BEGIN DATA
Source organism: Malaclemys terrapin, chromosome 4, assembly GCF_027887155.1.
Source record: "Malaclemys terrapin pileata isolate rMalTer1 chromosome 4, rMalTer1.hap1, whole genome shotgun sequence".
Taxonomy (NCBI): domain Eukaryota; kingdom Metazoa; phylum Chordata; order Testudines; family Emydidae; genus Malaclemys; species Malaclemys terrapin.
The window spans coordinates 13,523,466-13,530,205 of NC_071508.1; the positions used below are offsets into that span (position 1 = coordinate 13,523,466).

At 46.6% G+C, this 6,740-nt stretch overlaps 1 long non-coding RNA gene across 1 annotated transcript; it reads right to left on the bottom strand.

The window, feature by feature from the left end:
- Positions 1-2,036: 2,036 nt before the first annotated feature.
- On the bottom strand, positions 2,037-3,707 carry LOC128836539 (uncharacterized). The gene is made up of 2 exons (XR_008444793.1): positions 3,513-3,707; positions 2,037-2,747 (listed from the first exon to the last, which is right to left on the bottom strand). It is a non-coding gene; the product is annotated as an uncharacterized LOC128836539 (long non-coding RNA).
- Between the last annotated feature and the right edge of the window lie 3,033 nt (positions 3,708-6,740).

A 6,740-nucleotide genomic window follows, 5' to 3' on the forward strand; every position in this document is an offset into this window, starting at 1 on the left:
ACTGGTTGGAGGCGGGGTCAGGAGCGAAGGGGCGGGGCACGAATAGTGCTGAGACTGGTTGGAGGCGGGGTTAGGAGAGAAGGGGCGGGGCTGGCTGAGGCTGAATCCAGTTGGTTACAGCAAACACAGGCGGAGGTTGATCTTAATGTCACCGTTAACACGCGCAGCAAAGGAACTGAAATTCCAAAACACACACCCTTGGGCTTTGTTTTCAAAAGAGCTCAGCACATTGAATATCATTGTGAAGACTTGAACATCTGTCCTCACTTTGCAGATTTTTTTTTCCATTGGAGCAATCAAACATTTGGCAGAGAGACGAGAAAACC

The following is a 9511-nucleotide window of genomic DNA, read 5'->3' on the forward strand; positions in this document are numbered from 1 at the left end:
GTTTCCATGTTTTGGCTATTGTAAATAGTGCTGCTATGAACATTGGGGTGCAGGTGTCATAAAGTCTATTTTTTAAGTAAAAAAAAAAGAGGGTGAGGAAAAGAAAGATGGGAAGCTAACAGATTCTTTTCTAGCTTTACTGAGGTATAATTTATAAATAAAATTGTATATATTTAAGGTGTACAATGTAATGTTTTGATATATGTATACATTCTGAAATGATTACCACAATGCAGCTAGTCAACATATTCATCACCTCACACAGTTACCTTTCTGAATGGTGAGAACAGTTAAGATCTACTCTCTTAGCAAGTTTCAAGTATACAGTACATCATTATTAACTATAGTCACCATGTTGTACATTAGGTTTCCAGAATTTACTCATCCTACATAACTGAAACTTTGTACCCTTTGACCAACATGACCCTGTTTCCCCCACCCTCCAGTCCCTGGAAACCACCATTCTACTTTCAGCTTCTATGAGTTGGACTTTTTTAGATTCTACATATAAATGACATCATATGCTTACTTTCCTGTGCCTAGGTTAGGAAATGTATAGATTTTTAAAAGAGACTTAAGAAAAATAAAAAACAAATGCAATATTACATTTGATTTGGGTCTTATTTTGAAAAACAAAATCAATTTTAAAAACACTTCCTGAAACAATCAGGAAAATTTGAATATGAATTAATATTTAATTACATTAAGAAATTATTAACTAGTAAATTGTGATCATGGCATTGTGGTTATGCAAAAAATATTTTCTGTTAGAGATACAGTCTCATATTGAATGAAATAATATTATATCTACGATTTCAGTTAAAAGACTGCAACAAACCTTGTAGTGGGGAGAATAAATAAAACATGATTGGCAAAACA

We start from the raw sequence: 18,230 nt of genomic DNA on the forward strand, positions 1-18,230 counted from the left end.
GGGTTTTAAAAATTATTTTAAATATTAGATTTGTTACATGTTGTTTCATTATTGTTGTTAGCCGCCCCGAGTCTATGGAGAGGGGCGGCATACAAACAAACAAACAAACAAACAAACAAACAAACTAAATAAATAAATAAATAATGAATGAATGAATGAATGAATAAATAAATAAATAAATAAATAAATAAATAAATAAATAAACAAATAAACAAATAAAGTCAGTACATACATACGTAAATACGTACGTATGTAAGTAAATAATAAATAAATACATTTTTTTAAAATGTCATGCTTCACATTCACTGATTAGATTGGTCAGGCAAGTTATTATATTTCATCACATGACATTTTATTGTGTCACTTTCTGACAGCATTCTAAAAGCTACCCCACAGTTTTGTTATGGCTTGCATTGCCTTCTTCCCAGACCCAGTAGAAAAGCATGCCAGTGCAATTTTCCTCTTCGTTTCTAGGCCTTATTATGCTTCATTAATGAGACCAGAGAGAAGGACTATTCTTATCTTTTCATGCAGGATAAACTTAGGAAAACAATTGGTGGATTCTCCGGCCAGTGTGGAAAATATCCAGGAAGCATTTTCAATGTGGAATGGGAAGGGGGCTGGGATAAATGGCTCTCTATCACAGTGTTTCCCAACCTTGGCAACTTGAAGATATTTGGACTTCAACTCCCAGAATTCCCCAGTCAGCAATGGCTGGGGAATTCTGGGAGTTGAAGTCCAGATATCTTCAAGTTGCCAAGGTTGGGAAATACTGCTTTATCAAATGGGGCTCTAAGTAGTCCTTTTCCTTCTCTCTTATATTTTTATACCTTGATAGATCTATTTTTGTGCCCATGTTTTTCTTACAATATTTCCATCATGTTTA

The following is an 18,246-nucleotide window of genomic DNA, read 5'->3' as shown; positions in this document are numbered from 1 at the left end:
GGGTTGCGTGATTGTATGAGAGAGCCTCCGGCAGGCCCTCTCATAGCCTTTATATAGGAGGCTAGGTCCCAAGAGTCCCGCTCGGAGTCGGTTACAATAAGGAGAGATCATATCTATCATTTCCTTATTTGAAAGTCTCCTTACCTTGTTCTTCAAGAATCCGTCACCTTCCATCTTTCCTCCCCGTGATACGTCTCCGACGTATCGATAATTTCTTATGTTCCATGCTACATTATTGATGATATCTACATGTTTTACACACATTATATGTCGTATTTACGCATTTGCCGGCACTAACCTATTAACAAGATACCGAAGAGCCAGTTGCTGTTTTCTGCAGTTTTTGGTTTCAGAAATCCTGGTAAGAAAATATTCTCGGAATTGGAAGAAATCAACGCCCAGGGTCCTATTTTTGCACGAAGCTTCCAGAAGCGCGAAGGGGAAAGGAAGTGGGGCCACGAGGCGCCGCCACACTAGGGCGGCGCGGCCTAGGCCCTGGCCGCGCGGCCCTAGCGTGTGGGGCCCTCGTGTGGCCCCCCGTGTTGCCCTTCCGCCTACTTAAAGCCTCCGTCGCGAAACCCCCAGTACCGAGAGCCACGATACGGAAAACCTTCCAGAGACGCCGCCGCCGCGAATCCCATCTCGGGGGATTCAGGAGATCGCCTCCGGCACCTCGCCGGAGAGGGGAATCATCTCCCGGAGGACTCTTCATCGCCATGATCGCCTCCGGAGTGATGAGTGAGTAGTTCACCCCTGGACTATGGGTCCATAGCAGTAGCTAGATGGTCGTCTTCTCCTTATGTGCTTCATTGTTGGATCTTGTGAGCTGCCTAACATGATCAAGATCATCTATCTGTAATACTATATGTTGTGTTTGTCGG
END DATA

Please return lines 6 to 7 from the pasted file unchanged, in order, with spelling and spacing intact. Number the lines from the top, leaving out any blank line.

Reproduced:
The window, feature by feature from the left end:
- Positions 1-2,036: 2,036 nt before the first annotated feature.